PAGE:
Royal Bank of Scotland should be mutualised to overhaul the culture of the bailed-out bank and bolster high street competition, according to an MP.
With the 73% taxpayer-owned bank on course for its ninth consecutive year of annual losses since its £45bn bailout, Gareth Thomas argued that turning it into a mutual like a building society would “conserve the strength and credibility of one of our major financial global players whilst injecting a much needed dose of competition and diversity into British banking”.
Chairman of the Co-operative party, Thomas will make his case in a 10-minute rule bill – a way for MPs to put their case for new legislation – on Tuesday.
In a comment piece for the Guardian, the MP for Harrow West said: “Turning it into a mutual with its assets protected from the so-called carpet-baggers who championed building society demutualisation in the 1990s would substantively change the culture at RBS and, crucially, make banking more competitive.”
He argued that RBS should become a “people’s bank, which every tax-paying British citizen would have the right to become a part-owner of”.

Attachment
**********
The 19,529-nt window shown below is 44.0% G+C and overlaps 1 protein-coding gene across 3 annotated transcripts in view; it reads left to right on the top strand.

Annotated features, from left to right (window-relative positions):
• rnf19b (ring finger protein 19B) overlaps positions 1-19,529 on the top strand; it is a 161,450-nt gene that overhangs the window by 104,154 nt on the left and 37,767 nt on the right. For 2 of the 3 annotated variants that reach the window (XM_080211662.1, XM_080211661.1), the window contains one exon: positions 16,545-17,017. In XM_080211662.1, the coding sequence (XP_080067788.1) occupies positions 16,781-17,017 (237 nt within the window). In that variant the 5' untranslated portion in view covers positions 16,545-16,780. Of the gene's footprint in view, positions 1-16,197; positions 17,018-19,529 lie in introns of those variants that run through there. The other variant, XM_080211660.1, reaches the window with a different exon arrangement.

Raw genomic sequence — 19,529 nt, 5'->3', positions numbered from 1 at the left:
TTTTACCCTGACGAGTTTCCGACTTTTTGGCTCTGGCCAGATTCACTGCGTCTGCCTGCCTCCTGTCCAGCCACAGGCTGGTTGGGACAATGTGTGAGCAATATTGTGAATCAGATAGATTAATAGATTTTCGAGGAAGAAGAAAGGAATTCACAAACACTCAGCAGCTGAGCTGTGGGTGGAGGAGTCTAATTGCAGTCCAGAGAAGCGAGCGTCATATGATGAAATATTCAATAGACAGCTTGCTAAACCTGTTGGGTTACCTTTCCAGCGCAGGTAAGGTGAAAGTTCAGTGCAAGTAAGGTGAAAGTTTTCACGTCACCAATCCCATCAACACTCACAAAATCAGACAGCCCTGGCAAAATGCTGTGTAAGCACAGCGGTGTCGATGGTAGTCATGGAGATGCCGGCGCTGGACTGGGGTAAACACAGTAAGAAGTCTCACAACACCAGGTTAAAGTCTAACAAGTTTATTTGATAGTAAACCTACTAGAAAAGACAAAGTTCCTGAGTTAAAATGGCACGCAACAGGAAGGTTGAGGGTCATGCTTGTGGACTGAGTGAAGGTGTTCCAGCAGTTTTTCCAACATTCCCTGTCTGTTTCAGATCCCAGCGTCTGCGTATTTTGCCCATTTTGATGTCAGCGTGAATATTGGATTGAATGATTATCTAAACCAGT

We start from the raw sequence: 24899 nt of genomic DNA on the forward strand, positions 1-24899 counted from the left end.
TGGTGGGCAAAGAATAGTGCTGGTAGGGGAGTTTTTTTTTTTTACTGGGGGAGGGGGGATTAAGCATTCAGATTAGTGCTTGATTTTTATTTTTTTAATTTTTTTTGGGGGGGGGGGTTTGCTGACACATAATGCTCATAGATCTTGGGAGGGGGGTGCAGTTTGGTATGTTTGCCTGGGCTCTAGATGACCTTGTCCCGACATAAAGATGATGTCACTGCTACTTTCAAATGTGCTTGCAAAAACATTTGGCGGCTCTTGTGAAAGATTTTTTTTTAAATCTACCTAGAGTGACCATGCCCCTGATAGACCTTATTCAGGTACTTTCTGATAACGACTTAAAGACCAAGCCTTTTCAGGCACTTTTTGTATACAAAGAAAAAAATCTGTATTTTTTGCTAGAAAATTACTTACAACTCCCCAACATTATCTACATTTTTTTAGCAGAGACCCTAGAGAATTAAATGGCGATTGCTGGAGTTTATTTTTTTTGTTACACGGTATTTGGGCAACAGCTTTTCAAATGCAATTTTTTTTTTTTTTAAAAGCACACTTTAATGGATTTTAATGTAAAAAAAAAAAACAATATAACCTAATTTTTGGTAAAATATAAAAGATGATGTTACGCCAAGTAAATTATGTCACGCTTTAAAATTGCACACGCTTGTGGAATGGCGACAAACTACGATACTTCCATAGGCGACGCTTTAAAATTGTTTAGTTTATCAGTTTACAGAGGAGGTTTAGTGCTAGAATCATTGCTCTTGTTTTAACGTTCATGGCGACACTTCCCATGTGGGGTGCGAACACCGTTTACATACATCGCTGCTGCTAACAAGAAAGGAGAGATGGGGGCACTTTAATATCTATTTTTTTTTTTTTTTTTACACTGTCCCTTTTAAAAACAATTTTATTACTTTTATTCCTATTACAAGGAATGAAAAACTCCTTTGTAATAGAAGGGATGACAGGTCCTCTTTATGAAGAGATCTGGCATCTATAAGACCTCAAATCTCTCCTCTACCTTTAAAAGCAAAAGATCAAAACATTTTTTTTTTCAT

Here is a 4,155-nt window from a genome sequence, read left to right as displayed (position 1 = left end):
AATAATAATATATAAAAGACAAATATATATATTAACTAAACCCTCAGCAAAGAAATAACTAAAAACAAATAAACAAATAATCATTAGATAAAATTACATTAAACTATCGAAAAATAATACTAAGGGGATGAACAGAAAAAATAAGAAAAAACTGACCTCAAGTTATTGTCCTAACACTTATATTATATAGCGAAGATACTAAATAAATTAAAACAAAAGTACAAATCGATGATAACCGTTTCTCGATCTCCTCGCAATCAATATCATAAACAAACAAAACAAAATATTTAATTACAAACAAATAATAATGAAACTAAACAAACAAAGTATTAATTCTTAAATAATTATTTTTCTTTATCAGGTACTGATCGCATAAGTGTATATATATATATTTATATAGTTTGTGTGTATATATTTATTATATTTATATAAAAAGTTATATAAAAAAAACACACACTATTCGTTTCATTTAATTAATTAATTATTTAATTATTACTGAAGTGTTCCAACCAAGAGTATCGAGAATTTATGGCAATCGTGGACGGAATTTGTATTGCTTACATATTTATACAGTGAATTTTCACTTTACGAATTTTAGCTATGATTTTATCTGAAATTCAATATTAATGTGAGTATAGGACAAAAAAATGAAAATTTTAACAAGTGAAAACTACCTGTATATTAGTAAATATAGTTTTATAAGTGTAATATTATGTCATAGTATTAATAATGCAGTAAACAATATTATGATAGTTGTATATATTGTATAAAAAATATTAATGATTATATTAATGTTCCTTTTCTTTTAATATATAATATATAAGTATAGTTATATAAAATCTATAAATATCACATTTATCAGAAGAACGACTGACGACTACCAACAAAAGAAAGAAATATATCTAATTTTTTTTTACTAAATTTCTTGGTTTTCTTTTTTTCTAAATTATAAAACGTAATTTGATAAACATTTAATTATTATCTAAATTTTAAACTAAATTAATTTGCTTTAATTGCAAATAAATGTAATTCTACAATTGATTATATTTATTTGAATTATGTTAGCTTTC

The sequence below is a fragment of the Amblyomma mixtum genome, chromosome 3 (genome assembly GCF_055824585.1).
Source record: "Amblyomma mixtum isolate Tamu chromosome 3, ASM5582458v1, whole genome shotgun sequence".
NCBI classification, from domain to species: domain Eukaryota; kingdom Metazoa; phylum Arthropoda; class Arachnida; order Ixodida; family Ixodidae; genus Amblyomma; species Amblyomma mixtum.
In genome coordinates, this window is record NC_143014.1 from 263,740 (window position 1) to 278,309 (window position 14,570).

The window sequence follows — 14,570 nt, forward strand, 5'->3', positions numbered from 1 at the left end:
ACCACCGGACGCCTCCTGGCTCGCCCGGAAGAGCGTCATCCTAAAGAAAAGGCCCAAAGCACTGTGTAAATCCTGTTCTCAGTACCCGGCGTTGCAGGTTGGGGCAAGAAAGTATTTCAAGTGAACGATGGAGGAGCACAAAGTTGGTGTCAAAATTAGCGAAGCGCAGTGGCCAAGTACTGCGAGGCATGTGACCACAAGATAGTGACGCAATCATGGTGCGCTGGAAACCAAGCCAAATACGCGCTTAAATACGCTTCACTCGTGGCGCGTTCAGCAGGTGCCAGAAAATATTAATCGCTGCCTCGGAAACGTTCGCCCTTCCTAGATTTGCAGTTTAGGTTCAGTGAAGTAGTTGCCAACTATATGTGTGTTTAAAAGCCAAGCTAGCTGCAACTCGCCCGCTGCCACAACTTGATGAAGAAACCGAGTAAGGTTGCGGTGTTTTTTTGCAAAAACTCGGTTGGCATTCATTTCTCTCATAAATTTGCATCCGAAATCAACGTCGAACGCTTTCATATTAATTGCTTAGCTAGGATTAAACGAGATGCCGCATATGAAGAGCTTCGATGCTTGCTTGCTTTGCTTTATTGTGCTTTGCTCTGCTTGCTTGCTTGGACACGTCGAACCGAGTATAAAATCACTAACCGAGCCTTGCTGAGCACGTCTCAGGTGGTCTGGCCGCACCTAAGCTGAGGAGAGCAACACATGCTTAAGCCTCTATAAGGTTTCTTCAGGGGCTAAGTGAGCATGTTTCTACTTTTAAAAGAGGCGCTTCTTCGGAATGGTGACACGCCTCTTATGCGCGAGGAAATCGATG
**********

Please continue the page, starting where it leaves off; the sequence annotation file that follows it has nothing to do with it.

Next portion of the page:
Ever since its rescue, a number of ideas have been floated for the bank, which also owns NatWest and Ulster Bank. In February 2010, in the run-up to the election that year, the Conservatives set out plans to sell RBS shares at a discount to the public.
The following year, the Liberal Democrats set out ideas to give shares to everyone on the electoral register. In 2013, the PolicyExchange thinktank published a proposal to allow 48 million taxpayers to apply for shares in both RBS and Lloyds Banking Group, possibly worth £1,650 per person, which they would pay for later.
When George Osborne was chancellor he commissioned work on breaking up RBS into a “good” and “bad” bank, which stepped back from a full carve-up. He later sold off a 5% stake at a £1bn loss.
Last month, RBS failed its annual health check from the Bank of England and Philip Hammond, the chancellor, has already said he cannot sell the remaining 73% taxpayer stake. The bank faces a large penalty from the US Department of Justice over a decade-old mis-selling scandal and is still trying to sell off 300 branches to meet the state aid terms imposed by the EU.
“The suspension of the sale and reprivatisation of shares in RBS offers a new opportunity to put in place an alternative to either state or private ownership,” said Thomas.
There had been calls to consider mutualisation of Northern Rock but the idea was rejected and the “good” part sold to Virgin Money. The government is in the process of disposing of its last remaining stake in Lloyds Banking Group by selling them on the stock market.
This article was written by Jill Treanor, for theguardian.com on Sunday 11th December 2016 14.00 Europe/Londonguardian.co.uk © Guardian News and Media Limited 2010